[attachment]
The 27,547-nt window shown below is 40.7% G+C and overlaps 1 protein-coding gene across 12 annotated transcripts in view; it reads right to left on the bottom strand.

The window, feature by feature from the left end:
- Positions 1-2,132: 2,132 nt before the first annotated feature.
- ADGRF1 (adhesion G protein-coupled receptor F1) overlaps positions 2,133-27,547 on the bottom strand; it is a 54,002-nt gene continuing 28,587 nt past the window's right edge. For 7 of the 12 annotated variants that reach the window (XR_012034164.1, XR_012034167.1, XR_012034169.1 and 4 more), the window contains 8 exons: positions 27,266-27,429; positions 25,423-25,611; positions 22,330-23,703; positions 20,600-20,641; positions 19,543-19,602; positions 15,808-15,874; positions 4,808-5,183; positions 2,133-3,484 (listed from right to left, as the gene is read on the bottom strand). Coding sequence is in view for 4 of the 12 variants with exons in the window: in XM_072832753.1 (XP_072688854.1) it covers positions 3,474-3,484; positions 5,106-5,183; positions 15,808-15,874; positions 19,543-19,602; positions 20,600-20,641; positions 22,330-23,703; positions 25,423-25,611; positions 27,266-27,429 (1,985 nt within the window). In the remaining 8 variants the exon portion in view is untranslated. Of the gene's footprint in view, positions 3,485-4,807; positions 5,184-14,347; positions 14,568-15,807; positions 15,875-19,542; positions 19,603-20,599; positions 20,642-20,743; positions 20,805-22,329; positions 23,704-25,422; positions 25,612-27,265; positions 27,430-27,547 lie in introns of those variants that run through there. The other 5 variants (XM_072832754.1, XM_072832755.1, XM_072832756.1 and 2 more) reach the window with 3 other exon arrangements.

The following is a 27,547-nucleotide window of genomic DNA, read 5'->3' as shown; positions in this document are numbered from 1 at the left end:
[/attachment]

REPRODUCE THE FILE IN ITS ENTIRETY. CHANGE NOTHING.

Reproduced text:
The 27,547-nt window shown below is 40.7% G+C and overlaps 1 protein-coding gene across 12 annotated transcripts in view; it reads right to left on the bottom strand.

The window, feature by feature from the left end:
- Positions 1-2,132: 2,132 nt before the first annotated feature.
- ADGRF1 (adhesion G protein-coupled receptor F1) overlaps positions 2,133-27,547 on the bottom strand; it is a 54,002-nt gene continuing 28,587 nt past the window's right edge. For 7 of the 12 annotated variants that reach the window (XR_012034164.1, XR_012034167.1, XR_012034169.1 and 4 more), the window contains 8 exons: positions 27,266-27,429; positions 25,423-25,611; positions 22,330-23,703; positions 20,600-20,641; positions 19,543-19,602; positions 15,808-15,874; positions 4,808-5,183; positions 2,133-3,484 (listed from right to left, as the gene is read on the bottom strand). Coding sequence is in view for 4 of the 12 variants with exons in the window: in XM_072832753.1 (XP_072688854.1) it covers positions 3,474-3,484; positions 5,106-5,183; positions 15,808-15,874; positions 19,543-19,602; positions 20,600-20,641; positions 22,330-23,703; positions 25,423-25,611; positions 27,266-27,429 (1,985 nt within the window). In the remaining 8 variants the exon portion in view is untranslated. Of the gene's footprint in view, positions 3,485-4,807; positions 5,184-14,347; positions 14,568-15,807; positions 15,875-19,542; positions 19,603-20,599; positions 20,642-20,743; positions 20,805-22,329; positions 23,704-25,422; positions 25,612-27,265; positions 27,430-27,547 lie in introns of those variants that run through there. The other 5 variants (XM_072832754.1, XM_072832755.1, XM_072832756.1 and 2 more) reach the window with 3 other exon arrangements.

The following is a 27,547-nucleotide window of genomic DNA, read 5'->3' as shown; positions in this document are numbered from 1 at the left end: